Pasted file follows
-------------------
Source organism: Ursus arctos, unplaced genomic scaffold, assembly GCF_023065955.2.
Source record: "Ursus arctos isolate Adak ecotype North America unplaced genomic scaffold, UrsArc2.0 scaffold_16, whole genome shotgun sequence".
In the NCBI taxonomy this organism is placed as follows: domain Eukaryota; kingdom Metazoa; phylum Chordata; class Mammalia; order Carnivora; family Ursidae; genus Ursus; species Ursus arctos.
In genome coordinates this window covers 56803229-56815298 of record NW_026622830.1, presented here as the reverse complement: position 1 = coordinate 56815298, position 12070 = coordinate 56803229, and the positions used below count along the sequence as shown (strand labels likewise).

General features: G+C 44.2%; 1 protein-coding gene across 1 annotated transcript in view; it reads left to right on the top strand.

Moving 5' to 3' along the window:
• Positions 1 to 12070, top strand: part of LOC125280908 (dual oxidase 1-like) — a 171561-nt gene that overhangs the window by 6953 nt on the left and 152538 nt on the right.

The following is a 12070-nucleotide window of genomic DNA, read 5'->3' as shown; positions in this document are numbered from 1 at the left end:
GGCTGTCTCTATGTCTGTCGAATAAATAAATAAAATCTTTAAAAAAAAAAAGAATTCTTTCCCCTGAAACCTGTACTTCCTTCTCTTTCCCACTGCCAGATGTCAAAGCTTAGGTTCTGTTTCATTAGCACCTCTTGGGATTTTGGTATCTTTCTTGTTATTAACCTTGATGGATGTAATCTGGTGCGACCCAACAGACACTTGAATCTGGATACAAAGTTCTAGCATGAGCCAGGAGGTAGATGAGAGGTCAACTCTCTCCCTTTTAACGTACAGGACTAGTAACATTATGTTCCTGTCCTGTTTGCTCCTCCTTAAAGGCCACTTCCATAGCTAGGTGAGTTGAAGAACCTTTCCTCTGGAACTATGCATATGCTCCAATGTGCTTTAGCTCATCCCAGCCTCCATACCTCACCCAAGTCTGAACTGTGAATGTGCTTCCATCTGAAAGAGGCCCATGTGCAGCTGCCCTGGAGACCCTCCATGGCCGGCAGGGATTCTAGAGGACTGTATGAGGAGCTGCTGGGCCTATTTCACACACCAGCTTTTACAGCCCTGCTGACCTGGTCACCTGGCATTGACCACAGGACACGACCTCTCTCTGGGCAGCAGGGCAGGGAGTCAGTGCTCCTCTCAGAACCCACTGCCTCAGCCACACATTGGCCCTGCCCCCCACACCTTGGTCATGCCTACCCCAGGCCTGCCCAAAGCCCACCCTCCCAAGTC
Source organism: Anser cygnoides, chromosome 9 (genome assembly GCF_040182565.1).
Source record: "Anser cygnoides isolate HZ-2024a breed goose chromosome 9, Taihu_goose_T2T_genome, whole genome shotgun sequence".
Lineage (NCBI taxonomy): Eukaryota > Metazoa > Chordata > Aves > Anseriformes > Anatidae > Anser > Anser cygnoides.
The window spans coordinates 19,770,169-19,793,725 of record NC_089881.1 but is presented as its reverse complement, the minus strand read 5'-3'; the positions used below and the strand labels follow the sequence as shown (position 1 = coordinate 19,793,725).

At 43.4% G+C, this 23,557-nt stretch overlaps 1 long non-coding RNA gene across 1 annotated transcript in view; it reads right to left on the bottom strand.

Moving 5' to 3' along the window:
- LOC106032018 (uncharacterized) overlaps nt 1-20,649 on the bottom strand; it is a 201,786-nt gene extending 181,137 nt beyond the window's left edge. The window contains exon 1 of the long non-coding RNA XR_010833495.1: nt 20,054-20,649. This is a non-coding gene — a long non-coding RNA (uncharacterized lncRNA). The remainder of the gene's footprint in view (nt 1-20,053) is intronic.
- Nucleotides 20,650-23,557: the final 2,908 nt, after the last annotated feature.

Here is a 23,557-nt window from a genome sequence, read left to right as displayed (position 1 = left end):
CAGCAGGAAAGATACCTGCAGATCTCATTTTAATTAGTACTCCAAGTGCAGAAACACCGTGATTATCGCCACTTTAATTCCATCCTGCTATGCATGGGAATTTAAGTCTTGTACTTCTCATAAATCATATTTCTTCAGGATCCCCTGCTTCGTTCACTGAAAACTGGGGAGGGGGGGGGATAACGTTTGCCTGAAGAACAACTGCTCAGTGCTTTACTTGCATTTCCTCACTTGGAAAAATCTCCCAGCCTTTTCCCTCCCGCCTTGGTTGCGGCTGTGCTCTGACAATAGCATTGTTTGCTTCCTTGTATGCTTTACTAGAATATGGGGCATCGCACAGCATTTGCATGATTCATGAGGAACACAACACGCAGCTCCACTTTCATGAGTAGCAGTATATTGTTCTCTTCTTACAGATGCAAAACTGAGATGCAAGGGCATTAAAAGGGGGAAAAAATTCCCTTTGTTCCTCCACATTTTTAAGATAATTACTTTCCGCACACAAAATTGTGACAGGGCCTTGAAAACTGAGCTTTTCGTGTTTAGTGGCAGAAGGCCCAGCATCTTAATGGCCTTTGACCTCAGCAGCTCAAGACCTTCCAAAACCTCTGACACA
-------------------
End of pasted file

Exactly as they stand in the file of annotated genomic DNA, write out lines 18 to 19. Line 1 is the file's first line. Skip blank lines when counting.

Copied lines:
Here is a 23,557-nt window from a genome sequence, read left to right as displayed (position 1 = left end):
CAGCAGGAAAGATACCTGCAGATCTCATTTTAATTAGTACTCCAAGTGCAGAAACACCGTGATTATCGCCACTTTAATTCCATCCTGCTATGCATGGGAATTTAAGTCTTGTACTTCTCATAAATCATATTTCTTCAGGATCCCCTGCTTCGTTCACTGAAAACTGGGGAGGGGGGGGGATAACGTTTGCCTGAAGAACAACTGCTCAGTGCTTTACTTGCATTTCCTCACTTGGAAAAATCTCCCAGCCTTTTCCCTCCCGCCTTGGTTGCGGCTGTGCTCTGACAATAGCATTGTTTGCTTCCTTGTATGCTTTACTAGAATATGGGGCATCGCACAGCATTTGCATGATTCATGAGGAACACAACACGCAGCTCCACTTTCATGAGTAGCAGTATATTGTTCTCTTCTTACAGATGCAAAACTGAGATGCAAGGGCATTAAAAGGGGGAAAAAATTCCCTTTGTTCCTCCACATTTTTAAGATAATTACTTTCCGCACACAAAATTGTGACAGGGCCTTGAAAACTGAGCTTTTCGTGTTTAGTGGCAGAAGGCCCAGCATCTTAATGGCCTTTGACCTCAGCAGCTCAAGACCTTCCAAAACCTCTGACACA